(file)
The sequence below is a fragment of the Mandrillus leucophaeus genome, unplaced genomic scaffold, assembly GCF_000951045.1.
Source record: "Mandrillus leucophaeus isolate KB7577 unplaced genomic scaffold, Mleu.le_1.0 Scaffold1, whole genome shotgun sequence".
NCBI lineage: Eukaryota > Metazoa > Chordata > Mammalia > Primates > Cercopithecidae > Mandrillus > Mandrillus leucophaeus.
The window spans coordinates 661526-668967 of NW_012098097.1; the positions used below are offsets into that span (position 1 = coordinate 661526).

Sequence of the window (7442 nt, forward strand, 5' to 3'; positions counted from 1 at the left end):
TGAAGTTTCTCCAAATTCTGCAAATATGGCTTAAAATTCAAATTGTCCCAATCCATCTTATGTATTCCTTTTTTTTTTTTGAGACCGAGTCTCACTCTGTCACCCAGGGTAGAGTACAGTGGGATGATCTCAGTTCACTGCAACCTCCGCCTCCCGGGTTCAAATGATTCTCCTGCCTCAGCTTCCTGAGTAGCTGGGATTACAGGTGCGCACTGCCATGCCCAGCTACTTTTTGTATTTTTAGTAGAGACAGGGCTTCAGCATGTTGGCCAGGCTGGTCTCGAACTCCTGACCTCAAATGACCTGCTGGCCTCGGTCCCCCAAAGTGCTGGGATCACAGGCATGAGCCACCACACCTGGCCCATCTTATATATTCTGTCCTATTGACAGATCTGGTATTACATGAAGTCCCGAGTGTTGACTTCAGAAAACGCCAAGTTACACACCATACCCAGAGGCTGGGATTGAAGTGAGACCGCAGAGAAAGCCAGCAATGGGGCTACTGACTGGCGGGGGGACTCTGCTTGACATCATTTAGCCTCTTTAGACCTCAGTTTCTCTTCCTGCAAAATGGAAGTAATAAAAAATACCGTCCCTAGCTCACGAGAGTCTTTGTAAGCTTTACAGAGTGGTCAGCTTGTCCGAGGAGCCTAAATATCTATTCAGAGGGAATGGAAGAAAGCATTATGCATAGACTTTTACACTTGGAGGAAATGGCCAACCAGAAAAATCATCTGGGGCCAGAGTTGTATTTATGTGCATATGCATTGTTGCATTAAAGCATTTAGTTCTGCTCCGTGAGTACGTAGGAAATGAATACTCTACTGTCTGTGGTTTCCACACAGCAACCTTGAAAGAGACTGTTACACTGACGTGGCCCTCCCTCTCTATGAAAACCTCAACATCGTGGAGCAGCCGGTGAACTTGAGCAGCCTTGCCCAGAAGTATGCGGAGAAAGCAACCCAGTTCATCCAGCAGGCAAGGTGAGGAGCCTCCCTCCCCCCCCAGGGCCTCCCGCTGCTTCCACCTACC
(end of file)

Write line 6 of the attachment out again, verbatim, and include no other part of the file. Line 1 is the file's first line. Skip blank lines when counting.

TGAAGTTTCTCCAAATTCTGCAAATATGGCTTAAAATTCAAATTGTCCCAATCCATCTTATGTATTCCTTTTTTTTTTTTGAGACCGAGTCTCACTCTGTCACCCAGGGTAGAGTACAGTGGGATGATCTCAGTTCACTGCAACCTCCGCCTCCCGGGTTCAAATGATTCTCCTGCCTCAGCTTCCTGAGTAGCTGGGATTACAGGTGCGCACTGCCATGCCCAGCTACTTTTTGTATTTTTAGTAGAGACAGGGCTTCAGCATGTTGGCCAGGCTGGTCTCGAACTCCTGACCTCAAATGACCTGCTGGCCTCGGTCCCCCAAAGTGCTGGGATCACAGGCATGAGCCACCACACCTGGCCCATCTTATATATTCTGTCCTATTGACAGATCTGGTATTACATGAAGTCCCGAGTGTTGACTTCAGAAAACGCCAAGTTACACACCATACCCAGAGGCTGGGATTGAAGTGAGACCGCAGAGAAAGCCAGCAATGGGGCTACTGACTGGCGGGGGGACTCTGCTTGACATCATTTAGCCTCTTTAGACCTCAGTTTCTCTTCCTGCAAAATGGAAGTAATAAAAAATACCGTCCCTAGCTCACGAGAGTCTTTGTAAGCTTTACAGAGTGGTCAGCTTGTCCGAGGAGCCTAAATATCTATTCAGAGGGAATGGAAGAAAGCATTATGCATAGACTTTTACACTTGGAGGAAATGGCCAACCAGAAAAATCATCTGGGGCCAGAGTTGTATTTATGTGCATATGCATTGTTGCATTAAAGCATTTAGTTCTGCTCCGTGAGTACGTAGGAAATGAATACTCTACTGTCTGTGGTTTCCACACAGCAACCTTGAAAGAGACTGTTACACTGACGTGGCCCTCCCTCTCTATGAAAACCTCAACATCGTGGAGCAGCCGGTGAACTTGAGCAGCCTTGCCCAGAAGTATGCGGAGAAAGCAACCCAGTTCATCCAGCAGGCAAGGTGAGGAGCCTCCCTCCCCCCCCAGGGCCTCCCGCTGCTTCCACCTACC